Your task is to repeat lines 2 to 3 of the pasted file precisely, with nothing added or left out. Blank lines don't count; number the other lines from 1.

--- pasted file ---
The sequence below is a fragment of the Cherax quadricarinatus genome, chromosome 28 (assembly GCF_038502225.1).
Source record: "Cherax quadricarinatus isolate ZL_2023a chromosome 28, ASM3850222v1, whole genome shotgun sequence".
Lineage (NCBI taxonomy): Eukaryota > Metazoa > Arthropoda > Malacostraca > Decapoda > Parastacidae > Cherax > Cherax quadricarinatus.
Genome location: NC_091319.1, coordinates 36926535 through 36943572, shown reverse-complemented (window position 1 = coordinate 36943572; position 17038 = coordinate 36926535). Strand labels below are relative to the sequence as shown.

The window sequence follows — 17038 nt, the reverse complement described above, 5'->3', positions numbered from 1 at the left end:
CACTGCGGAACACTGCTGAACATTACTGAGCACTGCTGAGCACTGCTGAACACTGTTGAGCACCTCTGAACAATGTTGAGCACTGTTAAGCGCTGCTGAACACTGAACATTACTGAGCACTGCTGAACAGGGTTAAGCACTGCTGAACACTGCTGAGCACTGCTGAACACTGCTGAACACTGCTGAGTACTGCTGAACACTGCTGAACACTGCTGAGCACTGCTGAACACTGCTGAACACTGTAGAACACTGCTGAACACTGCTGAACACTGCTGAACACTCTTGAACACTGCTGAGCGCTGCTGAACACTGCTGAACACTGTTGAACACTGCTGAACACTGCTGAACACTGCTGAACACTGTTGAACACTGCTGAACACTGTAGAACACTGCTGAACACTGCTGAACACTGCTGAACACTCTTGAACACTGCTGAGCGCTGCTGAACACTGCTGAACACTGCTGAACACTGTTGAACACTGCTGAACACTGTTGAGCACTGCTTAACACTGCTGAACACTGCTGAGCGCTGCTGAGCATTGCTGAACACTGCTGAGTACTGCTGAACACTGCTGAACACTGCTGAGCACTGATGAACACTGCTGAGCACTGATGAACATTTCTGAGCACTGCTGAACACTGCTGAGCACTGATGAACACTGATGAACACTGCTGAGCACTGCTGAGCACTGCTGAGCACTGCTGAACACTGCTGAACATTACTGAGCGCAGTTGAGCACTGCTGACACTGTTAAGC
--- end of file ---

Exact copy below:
Source record: "Cherax quadricarinatus isolate ZL_2023a chromosome 28, ASM3850222v1, whole genome shotgun sequence".
Lineage (NCBI taxonomy): Eukaryota > Metazoa > Arthropoda > Malacostraca > Decapoda > Parastacidae > Cherax > Cherax quadricarinatus.